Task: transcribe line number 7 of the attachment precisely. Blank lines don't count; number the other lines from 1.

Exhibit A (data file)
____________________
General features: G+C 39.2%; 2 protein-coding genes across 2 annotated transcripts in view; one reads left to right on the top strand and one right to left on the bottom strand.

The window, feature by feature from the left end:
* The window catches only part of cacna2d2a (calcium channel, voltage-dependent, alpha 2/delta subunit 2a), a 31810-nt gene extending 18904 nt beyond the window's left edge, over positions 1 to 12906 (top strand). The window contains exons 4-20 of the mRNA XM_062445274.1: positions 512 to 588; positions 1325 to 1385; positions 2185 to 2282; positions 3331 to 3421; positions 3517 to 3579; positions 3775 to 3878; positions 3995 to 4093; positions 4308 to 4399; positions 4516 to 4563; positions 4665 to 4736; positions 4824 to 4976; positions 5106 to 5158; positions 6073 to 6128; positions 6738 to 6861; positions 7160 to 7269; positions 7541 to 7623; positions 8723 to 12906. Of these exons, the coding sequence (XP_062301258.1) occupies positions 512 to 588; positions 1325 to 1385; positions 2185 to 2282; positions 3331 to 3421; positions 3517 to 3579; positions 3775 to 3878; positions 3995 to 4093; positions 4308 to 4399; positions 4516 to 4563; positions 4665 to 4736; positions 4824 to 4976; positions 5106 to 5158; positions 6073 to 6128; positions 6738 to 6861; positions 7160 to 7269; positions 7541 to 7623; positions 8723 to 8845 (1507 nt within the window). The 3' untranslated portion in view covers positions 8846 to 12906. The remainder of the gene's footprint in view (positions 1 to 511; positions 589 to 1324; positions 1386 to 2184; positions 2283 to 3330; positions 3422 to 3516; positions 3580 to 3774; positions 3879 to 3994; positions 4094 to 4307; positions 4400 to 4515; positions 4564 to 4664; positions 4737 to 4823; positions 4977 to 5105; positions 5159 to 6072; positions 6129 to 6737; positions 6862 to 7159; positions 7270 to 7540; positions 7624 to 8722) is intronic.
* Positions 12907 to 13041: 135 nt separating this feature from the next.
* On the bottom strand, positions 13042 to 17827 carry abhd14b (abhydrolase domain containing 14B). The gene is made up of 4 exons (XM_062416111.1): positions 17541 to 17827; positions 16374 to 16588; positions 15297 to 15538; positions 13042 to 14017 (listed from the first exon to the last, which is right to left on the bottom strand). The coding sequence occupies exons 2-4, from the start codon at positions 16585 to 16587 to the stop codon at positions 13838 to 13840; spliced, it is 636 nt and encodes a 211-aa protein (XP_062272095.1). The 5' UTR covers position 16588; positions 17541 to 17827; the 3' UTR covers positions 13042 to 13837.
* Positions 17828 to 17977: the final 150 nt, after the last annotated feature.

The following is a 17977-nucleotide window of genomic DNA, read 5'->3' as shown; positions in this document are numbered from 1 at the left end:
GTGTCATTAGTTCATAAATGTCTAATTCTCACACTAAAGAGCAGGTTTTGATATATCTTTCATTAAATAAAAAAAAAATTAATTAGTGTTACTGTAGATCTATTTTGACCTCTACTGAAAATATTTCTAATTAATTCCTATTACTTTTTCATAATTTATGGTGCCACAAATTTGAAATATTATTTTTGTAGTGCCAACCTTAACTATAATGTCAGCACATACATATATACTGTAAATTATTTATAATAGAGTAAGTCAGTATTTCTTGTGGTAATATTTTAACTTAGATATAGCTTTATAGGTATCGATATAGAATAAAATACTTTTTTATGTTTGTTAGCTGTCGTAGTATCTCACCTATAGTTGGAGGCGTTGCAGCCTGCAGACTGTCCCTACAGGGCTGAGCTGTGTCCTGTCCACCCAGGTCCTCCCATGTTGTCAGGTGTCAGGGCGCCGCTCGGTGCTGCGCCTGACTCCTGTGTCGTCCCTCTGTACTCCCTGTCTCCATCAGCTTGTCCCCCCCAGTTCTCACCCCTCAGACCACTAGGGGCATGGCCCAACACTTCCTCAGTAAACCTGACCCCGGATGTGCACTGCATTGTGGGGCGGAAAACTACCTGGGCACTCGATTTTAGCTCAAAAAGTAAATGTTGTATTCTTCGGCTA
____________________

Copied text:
The following is a 17977-nucleotide window of genomic DNA, read 5'->3' as shown; positions in this document are numbered from 1 at the left end: